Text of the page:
going the extra mile
By tim brown in Leadership
Have you ever run into a “it’s not my job” mentality person? Or maybe that describes yourself. I’ve found that when it comes to achieving success, that is the kiss of death.
Sir Isaac Newton said, “If I have seen further, it is by standing upon the shoulders of giants.” Newton was an English physicist, mathematician, astronomer, alchemist, inventor and natural philosopher. Regarded as one of the most influential scientists in history, he knew a thing or two. To me, his “standing upon the shoulders of giants” meant he was working in the light of discoveries made by fellow scientists, either in his own time or earlier.
Most people who are proud of their contribution to an idea are nonetheless aware they would have been unable to make that contribution if it were not for those people who preceded them. Those people who went the extra mile to pave the way for those who followed.
Going the extra mile is defined as doing more without being asked. It is one of the key behaviors demonstrated by engaged employees. It is being assiduous in your attempt to achieve something. Sounds easy enough right? Then why do so many of us struggle to do more than is asked of us. I have a few ideas to help you take that extra step:
What’s today’s most popular radio station? WII-FM: What’s in it for me? I often find employees asking this question, whether it is out loud or asked through their actions. When we become so focused on WIIFM, everything will suddenly seem unfair. When thinking like this, you will become so worried about whether it’s fair to give more when you’re not being compensated or recognized for it. As an employer, I see the quality of looking beyond personal gain as something that sets people apart—in an enormous fashion. Those who work with me and excel are instantly willing to do more than asked…without being asked.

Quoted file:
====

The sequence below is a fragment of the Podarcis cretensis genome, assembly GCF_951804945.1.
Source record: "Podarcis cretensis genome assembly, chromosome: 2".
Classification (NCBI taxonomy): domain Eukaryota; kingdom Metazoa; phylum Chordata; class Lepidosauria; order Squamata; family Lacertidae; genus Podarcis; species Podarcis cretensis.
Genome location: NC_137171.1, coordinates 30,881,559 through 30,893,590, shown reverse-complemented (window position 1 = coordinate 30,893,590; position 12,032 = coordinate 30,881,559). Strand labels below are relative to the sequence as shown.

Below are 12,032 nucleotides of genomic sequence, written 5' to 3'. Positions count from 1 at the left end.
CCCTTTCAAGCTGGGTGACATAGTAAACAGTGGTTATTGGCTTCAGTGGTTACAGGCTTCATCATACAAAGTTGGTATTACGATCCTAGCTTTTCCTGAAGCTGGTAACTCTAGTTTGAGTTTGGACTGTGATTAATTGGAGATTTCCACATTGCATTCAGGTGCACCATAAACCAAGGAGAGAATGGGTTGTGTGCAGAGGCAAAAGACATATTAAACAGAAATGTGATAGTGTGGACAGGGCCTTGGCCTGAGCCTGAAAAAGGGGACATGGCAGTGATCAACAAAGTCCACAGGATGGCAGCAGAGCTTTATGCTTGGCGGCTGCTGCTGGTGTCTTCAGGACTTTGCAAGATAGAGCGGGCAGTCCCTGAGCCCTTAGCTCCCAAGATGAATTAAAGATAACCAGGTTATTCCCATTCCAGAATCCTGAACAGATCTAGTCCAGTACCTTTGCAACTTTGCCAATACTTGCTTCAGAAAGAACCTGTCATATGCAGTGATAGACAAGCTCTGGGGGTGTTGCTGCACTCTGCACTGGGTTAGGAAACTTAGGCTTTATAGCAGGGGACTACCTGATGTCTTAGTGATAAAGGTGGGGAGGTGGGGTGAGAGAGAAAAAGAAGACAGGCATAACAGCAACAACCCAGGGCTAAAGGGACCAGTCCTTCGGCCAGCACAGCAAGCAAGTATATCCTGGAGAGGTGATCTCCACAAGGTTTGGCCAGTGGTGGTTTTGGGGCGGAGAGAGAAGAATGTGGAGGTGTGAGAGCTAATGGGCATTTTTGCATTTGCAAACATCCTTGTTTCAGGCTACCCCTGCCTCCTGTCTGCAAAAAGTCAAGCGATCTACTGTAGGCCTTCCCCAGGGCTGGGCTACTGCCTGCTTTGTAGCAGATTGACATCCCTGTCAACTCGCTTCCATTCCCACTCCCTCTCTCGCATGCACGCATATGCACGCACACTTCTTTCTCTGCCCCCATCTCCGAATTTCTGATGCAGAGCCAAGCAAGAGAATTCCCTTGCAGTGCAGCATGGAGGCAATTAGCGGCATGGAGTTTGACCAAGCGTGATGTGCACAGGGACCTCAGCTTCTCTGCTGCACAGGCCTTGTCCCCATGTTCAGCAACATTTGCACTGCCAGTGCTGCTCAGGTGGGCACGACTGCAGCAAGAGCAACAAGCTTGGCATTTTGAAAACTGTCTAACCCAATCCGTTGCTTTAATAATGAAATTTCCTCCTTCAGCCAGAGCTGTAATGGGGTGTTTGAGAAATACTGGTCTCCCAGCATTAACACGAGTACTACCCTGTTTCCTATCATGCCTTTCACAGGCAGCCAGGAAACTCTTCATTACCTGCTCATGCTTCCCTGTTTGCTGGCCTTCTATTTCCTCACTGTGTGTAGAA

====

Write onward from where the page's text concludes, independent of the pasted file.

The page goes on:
- “To win in the marketplace, you must first win in the workplace” – Doug Conant, CEO—Campbell’s Soup
I find myself asking, “Are my employees giving 100%?” “Are my employees committed to their jobs?” These seem like obvious questions, but they come with very complex answers. We all know the co-worker or friend who won’t even fathom the idea of giving one more dime or second or inch than is absolutely necessary. However, when we become fully committed to our jobs, then doing more is all of a sudden not a burden anymore. It becomes easy to do more and eventually, it becomes a habit in the workplace.
- What do most people expect?
This is an important question to ask when you are getting started with a project or really anything at work. In order to exceed expectations, you first have to know what someone expects. Once you have an answer to this question, going that extra mile is simple: take one more step and surpass the expectation that was set. This is a guaranteed way to impress those around you and set you apart.
- Set early deadlines.
A simple trick: When you’re given a project, ask for a deadline. Then set an early deadline to beat that deadline. If you beat the deadline every time, you brand yourself as reliable, hard-working and dependable. If they don’t have a deadline, set one yourself.
- When a customer makes a request, set their priority as the highest on your list. Deliver and impress. In fact, become an expert at setting priorities, and feel comfortable re-ordering them throughout the day, as more demands and requests come your way.
- Out-of-Box Thinking
Set aside 10 minutes a day to ask yourself what you improve for your customers. Then take note. Then set it in priority. Then act on it and watch how you amaze customers—and yourself. (Truly, this is one of the most rewarding items.)
Applying these points will remind you that too many of us fall into the rut of stopping short instead of venturing a little further for successful results. Without a doubt, it is that extra time, those extra minutes, those extra dollars that will make the difference between meeting our goals and giving up just shy of them. It is the difference between completing a project in normal fashion or completing a project that goes beyond what you thought your abilities were.